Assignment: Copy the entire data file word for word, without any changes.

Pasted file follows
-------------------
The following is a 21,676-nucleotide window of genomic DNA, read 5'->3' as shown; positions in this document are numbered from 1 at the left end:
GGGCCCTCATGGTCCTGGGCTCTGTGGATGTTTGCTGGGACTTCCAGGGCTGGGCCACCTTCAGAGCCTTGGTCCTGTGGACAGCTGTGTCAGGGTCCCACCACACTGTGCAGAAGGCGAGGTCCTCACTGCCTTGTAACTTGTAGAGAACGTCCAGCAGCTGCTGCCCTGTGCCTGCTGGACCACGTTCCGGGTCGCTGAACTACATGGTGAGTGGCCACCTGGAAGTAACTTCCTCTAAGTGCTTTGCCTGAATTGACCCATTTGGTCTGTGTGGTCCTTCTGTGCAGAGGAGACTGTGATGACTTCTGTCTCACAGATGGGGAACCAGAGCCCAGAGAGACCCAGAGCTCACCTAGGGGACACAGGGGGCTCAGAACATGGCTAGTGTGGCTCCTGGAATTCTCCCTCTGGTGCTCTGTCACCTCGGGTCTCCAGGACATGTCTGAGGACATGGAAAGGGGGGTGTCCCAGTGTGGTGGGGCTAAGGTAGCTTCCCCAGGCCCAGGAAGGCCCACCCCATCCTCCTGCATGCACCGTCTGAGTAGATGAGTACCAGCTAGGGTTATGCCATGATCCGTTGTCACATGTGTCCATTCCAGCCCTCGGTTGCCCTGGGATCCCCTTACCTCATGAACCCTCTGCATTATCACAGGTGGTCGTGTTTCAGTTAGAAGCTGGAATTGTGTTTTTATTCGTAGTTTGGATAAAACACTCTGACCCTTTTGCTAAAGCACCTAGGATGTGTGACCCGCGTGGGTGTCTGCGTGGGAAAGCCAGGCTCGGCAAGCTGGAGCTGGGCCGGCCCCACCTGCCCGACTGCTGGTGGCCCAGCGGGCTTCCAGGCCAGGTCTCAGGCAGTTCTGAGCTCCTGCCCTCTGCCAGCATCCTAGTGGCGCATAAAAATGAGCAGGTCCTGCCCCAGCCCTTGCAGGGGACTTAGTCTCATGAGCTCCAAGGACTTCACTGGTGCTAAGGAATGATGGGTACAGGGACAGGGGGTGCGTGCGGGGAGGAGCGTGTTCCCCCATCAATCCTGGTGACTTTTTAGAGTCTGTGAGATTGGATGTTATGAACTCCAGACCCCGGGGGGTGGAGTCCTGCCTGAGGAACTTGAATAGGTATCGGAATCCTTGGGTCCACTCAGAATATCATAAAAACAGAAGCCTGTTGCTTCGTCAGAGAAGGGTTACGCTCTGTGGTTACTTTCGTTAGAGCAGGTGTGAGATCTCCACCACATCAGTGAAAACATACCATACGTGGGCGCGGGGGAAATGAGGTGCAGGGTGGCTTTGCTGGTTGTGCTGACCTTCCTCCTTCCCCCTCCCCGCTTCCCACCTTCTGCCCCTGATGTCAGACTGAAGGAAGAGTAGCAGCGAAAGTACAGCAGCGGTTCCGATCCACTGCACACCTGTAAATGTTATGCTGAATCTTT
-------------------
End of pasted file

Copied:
The following is a 21,676-nucleotide window of genomic DNA, read 5'->3' as shown; positions in this document are numbered from 1 at the left end:
GGGCCCTCATGGTCCTGGGCTCTGTGGATGTTTGCTGGGACTTCCAGGGCTGGGCCACCTTCAGAGCCTTGGTCCTGTGGACAGCTGTGTCAGGGTCCCACCACACTGTGCAGAAGGCGAGGTCCTCACTGCCTTGTAACTTGTAGAGAACGTCCAGCAGCTGCTGCCCTGTGCCTGCTGGACCACGTTCCGGGTCGCTGAACTACATGGTGAGTGGCCACCTGGAAGTAACTTCCTCTAAGTGCTTTGCCTGAATTGACCCATTTGGTCTGTGTGGTCCTTCTGTGCAGAGGAGACTGTGATGACTTCTGTCTCACAGATGGGGAACCAGAGCCCAGAGAGACCCAGAGCTCACCTAGGGGACACAGGGGGCTCAGAACATGGCTAGTGTGGCTCCTGGAATTCTCCCTCTGGTGCTCTGTCACCTCGGGTCTCCAGGACATGTCTGAGGACATGGAAAGGGGGGTGTCCCAGTGTGGTGGGGCTAAGGTAGCTTCCCCAGGCCCAGGAAGGCCCACCCCATCCTCCTGCATGCACCGTCTGAGTAGATGAGTACCAGCTAGGGTTATGCCATGATCCGTTGTCACATGTGTCCATTCCAGCCCTCGGTTGCCCTGGGATCCCCTTACCTCATGAACCCTCTGCATTATCACAGGTGGTCGTGTTTCAGTTAGAAGCTGGAATTGTGTTTTTATTCGTAGTTTGGATAAAACACTCTGACCCTTTTGCTAAAGCACCTAGGATGTGTGACCCGCGTGGGTGTCTGCGTGGGAAAGCCAGGCTCGGCAAGCTGGAGCTGGGCCGGCCCCACCTGCCCGACTGCTGGTGGCCCAGCGGGCTTCCAGGCCAGGTCTCAGGCAGTTCTGAGCTCCTGCCCTCTGCCAGCATCCTAGTGGCGCATAAAAATGAGCAGGTCCTGCCCCAGCCCTTGCAGGGGACTTAGTCTCATGAGCTCCAAGGACTTCACTGGTGCTAAGGAATGATGGGTACAGGGACAGGGGGTGCGTGCGGGGAGGAGCGTGTTCCCCCATCAATCCTGGTGACTTTTTAGAGTCTGTGAGATTGGATGTTATGAACTCCAGACCCCGGGGGGTGGAGTCCTGCCTGAGGAACTTGAATAGGTATCGGAATCCTTGGGTCCACTCAGAATATCATAAAAACAGAAGCCTGTTGCTTCGTCAGAGAAGGGTTACGCTCTGTGGTTACTTTCGTTAGAGCAGGTGTGAGATCTCCACCACATCAGTGAAAACATACCATACGTGGGCGCGGGGGAAATGAGGTGCAGGGTGGCTTTGCTGGTTGTGCTGACCTTCCTCCTTCCCCCTCCCCGCTTCCCACCTTCTGCCCCTGATGTCAGACTGAAGGAAGAGTAGCAGCGAAAGTACAGCAGCGGTTCCGATCCACTGCACACCTGTAAATGTTATGCTGAATCTTT